[MARMAM] New paper seasonal cyclicity in bonds between adult female dolphins
Holly.Raudino at DPaW.wa.gov.au
Mon Feb 29 16:10:46 PST 2016
On behalf of my co-authors I'd like to invite you to read our new paper on seasonal cyclicity in sociality of adult female bottlenose dolphins and how these predictable behavioural patterns in time and space have informed management decisions on a no-go zone for boats and speed restrictions.
Smith, H., Frère, C., Kobryn, H. & Bejder, L. (2016) Dolphin sociality, distribution and calving as important behavioural patterns informing management. Animal Conservation DOI:10.1111/acv.12263
Conservation management typically focuses on protecting wildlife habitat that is linked to important behaviours such as resting, breeding or caring for young. However, development of conservation strategies of social species would benefit from inclusion of social dynamics, particularly for species where social relationships influence fitness measures such as survival and reproduction. We combined the study of dolphin sociality, distribution and calving to identify important behavioural and ecological patterns to inform management. Over 3 consecutive years, 231 boat-based photo-identification surveys were conducted to individually identify adult female bottlenose dolphins over a 120 km2 area in Bunbury, Western Australia. The density distribution of female dolphins was highest in the inner waters during December-February (austral summer) and March (early autumn), which also coincided in time with the majority of calving. The temporal stability of social bonds between adult females was measured (using lagged association rates) and remained stable over multiple years. A cyclic model best described female-female associations with an annual peak occurring each austral summer (Dec-Jan-Feb). These results informed the implementation of a legislative no-go area and vessel speed restriction areas. In addition to conventional management approaches of protecting important habitat and breeding periods, our measure of dolphin sociality provides a new metric to consider in conservation efforts. We encourage studies on socially complex species to incorporate social dynamics when evaluating possible impacts of anthropogenic activities.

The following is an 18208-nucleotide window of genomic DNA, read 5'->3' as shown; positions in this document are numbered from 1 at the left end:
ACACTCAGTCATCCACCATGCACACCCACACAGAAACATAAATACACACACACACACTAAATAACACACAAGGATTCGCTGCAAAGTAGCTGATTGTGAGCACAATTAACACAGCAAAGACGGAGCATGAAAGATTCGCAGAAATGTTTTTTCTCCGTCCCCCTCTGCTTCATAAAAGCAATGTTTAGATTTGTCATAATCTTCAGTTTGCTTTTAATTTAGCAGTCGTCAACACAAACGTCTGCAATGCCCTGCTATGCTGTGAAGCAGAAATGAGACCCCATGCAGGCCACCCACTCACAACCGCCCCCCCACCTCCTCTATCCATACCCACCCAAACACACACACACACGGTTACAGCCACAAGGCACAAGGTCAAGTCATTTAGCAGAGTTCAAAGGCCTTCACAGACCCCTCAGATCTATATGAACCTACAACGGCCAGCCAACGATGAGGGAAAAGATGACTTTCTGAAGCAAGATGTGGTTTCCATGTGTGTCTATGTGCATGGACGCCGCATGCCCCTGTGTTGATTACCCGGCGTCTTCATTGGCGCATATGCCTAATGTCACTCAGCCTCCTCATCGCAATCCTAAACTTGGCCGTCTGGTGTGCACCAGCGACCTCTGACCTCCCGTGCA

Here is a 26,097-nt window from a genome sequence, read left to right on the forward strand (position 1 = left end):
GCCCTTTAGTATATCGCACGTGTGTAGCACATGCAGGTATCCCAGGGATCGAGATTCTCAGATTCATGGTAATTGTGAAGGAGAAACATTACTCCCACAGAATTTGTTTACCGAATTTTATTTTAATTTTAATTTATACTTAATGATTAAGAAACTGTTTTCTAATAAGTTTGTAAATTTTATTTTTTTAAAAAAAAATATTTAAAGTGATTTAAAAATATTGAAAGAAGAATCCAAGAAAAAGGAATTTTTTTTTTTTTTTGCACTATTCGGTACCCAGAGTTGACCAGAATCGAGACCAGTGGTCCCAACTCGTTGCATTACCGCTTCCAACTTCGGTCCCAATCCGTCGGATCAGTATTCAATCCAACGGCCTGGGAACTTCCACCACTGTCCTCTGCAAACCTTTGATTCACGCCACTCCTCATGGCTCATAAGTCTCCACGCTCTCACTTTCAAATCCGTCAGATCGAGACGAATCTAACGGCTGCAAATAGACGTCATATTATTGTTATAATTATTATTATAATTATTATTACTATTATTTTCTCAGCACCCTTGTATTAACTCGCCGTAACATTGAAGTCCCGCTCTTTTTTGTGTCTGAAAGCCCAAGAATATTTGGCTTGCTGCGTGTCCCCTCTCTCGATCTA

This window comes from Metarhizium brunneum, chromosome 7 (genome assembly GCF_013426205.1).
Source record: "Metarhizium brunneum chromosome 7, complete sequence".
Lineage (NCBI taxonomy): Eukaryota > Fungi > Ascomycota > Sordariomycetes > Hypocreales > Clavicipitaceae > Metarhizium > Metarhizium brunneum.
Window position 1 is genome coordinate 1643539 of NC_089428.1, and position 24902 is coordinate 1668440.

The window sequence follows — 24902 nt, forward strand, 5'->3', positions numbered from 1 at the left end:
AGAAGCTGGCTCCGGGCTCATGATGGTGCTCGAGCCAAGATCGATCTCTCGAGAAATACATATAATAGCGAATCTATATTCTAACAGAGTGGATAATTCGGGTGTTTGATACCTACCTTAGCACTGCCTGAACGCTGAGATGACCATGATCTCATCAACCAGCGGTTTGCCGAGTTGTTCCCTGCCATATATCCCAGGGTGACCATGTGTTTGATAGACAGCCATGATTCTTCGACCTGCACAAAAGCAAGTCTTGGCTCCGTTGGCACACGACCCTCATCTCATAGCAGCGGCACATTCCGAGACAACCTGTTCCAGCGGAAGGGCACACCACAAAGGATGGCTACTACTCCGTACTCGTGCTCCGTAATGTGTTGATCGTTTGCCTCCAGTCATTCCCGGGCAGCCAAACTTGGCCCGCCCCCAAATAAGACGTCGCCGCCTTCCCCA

The early view is now available http://onlinelibrary.wiley.com/doi/10.1111/acv.12263/abstract or please contact me directly for a pdf
A summary can be found on our blog along with related papers
Thanks in advance,
Holly Raudino, PhD
Marine Science Program
Dept of Parks and Wildlife
* (08) 9219 9754
* holly.raudino at dpaw.wa.gov.au<mailto:holly.raudino at dpaw.wa.gov.au>
Science and Conservation Division
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